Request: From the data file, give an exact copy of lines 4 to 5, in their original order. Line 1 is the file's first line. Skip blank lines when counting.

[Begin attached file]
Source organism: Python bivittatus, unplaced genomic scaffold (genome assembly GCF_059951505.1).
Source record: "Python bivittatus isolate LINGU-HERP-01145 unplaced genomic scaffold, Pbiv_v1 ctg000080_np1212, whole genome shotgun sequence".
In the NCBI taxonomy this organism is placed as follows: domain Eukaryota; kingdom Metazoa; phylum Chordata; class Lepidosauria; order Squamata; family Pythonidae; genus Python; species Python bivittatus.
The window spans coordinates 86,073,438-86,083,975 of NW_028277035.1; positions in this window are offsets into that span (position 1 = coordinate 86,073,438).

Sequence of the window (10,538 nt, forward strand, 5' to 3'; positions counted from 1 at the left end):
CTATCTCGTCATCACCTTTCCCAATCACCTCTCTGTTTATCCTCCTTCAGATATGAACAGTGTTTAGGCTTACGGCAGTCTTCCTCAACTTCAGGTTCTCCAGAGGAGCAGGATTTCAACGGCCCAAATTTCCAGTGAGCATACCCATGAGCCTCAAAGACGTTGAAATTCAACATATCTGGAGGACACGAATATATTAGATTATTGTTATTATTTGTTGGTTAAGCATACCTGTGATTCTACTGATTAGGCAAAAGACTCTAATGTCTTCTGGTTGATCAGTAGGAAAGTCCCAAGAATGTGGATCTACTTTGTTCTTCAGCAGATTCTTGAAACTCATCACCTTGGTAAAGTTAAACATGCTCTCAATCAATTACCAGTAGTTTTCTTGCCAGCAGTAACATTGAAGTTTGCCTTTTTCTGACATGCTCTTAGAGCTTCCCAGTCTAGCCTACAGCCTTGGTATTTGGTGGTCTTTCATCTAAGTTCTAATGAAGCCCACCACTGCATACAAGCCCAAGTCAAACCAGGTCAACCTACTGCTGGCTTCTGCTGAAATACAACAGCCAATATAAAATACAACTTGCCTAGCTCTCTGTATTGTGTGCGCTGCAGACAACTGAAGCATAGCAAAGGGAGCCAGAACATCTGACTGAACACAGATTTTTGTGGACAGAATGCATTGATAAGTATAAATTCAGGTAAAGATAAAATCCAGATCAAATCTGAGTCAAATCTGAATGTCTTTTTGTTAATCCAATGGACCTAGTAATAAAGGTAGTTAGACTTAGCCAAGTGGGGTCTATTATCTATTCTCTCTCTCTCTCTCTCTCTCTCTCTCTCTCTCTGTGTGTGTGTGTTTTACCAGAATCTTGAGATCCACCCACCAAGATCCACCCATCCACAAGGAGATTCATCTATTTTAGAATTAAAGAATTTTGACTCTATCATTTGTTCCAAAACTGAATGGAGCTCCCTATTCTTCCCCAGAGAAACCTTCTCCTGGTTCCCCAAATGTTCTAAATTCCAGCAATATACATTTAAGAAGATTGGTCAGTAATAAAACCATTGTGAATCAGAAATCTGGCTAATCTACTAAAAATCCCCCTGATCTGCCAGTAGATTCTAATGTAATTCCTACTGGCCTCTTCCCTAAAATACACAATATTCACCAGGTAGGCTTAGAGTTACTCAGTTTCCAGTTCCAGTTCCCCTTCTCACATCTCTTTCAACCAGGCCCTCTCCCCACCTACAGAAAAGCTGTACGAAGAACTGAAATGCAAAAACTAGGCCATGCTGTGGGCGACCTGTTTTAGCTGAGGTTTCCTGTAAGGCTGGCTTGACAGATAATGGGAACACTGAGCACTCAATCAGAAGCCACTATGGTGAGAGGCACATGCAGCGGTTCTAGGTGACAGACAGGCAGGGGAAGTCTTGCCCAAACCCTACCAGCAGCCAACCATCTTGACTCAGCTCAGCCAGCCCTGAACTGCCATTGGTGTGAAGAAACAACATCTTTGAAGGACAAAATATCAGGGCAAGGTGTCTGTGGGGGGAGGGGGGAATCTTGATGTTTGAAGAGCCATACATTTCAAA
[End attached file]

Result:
The window spans coordinates 86,073,438-86,083,975 of NW_028277035.1; positions in this window are offsets into that span (position 1 = coordinate 86,073,438).

Sequence of the window (10,538 nt, forward strand, 5' to 3'; positions counted from 1 at the left end):